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Sniffers – the best nose for the job!

The sniffer dog is still the best mobile detecting sensor possessing up to 200 million olfactory cells in its nose compared with a human's 5 million and one third of a dog's brain is set aside for scent detection alone.

Scientists at the Defence, Science and Technology Laboratory (Dstl) at Fort Halstead in Kent recognise that the sniffer dog is still far from being replaced by technology and is increasingly being used for detection purposes. For this reason, a three-year research programme was undertaken by Dstl and the Anthrozoology Institute, University of Bristol to investigate ways of improving how potential sniffer dogs are selected, reared and trained.

The vast majority of sniffer dogs are obtained via donations from the public. However, there are some problems in obtaining dogs by this method as many are from poor backgrounds (both genetically and socially), they usually come with an unknown history and frequently have behavioural problems.

A breeding programme is another option, but there are substantial infrastructure and expense implications involved in such a project. The Dstl research commenced with an extensive literature review and surveys of dog trainers, behavioural counsellors, service dog breeding establishments, search dog training centres and handlers.

The study then went on to look first hand at the early stages of a potential sniffer dog's life. Explaining the reasons for the research, Samantha Gaines, Project Leader at Dstl said: "There was, and still is, a problem with the supply of suitable dogs for explosives search.

This study came about in order to help redress the balance. We were aiming to find a set of parameters that would make the ideal rearing conditions for the sniffer dog".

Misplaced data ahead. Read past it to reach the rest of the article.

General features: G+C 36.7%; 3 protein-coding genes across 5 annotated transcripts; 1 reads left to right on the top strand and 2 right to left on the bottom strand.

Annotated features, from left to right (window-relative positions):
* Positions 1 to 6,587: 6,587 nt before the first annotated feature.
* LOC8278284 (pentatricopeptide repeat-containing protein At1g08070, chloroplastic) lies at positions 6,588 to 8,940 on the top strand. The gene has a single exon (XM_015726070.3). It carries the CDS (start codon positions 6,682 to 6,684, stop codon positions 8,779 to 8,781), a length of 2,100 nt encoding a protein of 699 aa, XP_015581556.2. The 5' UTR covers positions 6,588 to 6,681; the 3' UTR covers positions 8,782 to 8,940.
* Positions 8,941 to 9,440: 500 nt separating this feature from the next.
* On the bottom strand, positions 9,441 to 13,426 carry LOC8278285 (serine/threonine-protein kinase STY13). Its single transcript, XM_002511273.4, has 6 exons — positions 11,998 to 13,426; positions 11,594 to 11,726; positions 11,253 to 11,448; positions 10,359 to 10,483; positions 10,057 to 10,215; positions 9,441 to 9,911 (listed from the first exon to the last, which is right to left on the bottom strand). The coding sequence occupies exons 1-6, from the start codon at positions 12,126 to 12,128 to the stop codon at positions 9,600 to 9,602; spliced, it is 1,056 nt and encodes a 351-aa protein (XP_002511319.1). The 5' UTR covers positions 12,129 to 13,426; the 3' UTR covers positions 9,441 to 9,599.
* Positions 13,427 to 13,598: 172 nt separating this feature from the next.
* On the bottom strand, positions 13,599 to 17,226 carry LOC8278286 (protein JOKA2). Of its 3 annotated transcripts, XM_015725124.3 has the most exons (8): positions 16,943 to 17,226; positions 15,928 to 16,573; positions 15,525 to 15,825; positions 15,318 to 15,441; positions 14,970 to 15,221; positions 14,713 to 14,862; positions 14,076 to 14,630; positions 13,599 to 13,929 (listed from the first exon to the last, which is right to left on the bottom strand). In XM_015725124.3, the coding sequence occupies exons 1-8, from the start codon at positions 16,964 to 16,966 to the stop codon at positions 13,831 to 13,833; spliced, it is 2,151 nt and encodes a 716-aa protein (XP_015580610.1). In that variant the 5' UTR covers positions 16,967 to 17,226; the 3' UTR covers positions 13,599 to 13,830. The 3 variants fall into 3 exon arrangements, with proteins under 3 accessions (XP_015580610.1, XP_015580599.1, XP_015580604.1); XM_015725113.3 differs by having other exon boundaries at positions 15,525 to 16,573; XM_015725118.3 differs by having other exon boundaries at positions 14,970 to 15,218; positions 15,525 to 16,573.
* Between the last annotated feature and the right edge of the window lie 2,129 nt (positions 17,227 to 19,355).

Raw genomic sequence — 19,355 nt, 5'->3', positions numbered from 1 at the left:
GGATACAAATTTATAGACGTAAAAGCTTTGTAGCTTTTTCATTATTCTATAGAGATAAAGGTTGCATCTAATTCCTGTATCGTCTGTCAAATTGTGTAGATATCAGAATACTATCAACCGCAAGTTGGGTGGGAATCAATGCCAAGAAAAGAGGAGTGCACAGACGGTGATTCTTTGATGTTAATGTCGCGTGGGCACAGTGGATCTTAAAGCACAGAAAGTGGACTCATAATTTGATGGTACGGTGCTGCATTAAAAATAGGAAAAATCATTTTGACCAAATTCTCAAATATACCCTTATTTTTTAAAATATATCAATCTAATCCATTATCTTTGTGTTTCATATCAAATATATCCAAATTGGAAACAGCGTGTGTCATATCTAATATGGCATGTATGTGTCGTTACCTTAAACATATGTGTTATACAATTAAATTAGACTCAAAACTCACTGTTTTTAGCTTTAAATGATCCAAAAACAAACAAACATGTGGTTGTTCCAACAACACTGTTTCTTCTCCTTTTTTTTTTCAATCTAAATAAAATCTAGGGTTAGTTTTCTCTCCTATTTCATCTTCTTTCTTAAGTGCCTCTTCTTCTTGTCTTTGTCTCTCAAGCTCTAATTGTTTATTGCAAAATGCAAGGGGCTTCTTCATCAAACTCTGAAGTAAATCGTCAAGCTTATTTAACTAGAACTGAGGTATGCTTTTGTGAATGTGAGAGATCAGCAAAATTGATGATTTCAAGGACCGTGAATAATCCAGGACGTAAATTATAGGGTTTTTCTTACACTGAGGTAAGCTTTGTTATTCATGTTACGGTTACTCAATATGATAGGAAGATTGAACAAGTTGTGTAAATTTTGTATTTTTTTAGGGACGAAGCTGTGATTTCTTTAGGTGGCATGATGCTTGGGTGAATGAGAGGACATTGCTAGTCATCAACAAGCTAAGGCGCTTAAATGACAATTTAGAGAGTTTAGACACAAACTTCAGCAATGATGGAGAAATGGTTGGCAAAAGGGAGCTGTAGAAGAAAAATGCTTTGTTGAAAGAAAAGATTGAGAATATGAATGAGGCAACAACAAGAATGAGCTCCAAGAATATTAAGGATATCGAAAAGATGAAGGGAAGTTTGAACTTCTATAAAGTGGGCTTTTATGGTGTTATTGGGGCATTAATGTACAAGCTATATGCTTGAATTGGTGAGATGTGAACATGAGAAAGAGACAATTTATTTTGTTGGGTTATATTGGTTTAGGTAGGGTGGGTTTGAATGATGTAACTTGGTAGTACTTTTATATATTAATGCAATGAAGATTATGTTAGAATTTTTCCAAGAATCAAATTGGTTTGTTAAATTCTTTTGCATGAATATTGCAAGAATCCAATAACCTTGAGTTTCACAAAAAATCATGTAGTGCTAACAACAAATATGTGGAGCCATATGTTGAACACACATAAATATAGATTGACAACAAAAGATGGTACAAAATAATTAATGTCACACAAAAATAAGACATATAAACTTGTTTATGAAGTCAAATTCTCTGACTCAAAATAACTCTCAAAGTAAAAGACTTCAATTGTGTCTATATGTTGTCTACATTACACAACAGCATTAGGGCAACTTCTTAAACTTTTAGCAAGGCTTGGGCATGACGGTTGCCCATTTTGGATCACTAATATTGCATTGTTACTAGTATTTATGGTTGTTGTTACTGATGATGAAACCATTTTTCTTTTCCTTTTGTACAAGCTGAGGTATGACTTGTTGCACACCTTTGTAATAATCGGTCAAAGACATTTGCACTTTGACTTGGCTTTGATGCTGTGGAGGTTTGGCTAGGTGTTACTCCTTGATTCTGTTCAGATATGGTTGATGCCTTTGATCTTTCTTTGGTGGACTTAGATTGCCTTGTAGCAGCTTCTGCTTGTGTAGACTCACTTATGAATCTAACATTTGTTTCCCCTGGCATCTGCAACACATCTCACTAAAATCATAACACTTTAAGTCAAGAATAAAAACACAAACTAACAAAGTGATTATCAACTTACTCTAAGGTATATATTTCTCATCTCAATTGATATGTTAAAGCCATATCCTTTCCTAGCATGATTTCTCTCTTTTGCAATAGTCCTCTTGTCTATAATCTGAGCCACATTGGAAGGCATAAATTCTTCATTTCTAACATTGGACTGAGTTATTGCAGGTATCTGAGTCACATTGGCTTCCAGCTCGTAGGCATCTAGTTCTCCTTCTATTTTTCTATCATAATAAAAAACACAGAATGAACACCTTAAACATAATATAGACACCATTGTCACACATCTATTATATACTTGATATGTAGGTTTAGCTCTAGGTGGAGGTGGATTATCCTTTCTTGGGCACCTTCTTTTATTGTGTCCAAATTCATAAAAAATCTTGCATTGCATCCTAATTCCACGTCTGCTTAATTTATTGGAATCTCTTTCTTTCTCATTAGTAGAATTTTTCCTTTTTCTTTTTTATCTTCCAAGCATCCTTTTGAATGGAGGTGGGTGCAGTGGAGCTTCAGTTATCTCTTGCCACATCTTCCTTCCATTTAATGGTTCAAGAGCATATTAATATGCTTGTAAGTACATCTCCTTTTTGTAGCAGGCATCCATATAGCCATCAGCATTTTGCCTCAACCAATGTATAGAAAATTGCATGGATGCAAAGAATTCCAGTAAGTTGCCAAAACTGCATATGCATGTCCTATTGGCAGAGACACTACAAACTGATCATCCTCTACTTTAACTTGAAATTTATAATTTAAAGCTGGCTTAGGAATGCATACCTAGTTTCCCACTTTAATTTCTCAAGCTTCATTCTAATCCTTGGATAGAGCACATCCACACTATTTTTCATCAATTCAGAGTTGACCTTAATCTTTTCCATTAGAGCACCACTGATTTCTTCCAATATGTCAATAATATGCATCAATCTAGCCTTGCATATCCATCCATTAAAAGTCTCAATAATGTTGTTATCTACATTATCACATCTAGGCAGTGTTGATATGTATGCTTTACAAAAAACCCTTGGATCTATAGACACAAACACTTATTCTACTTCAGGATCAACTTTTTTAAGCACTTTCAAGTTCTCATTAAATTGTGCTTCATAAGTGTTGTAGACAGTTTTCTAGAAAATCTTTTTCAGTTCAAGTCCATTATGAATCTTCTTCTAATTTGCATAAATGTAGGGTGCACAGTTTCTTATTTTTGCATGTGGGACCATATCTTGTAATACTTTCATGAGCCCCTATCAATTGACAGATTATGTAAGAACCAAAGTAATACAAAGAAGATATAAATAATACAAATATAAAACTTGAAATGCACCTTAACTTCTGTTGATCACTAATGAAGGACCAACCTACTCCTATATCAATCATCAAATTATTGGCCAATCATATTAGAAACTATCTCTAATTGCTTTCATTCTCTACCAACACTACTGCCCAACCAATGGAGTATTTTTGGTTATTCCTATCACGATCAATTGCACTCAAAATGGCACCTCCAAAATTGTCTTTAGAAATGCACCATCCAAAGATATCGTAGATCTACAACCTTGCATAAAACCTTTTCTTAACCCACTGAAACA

Dstl randomly selected thirty-two male Labrador Retrievers and procured them for the project. Dogs from both gun dog and show dog lines were selected but at no point were puppies chosen for specific characteristics. The dogs were then sent around the UK to be reared in puppy walking homes. Part of the purpose of the study was to investigate the effect of puppy-walking on the ultimate success of the dog in training.

All puppy walkers were given a strict protocol to follow, which ensured that the puppies were exposed to the same set of environments and situations as each other. The result was that all 32 puppies were well socialised, showed little fear of novel environments and very few behavioural problems.

At eleven months of age, 31 dogs entered the Defence Animal Centre at Melton Mowbray and following ten weeks of training, a documented procedure (the first of its kind) gave a standardised method of assessing the search ability of individual dogs.


Findings of the sniffer dog programme: The study showed that prescribed puppy walking and a socialisation routine is an effective way of enhancing search dog procurement and training success. Dogs rated most suitable after training were from gun dog, rather than show dog lines. Dogs that showed excessive attention seeking behaviours toward humans were shown subsequently to have poor search ability. · It was noted that dogs which found novel experiences stressful, indicated by increased levels of excreted cortisol, were less suitable for search work. Given the success of the puppy walking study more research is now in the pipeline.

As Sam elaborates, "Dstl and the Anthrozoology Institute at Bristol University are hoping to study dog handlers and how their selection and training can be enhanced. Follow-on research will also look at ways of improving the transition from home environments into working environments. This information will be made publicly available to benefit all dogs which need to be kennelled for reasons of quarantine, boarding or in re-homing centres."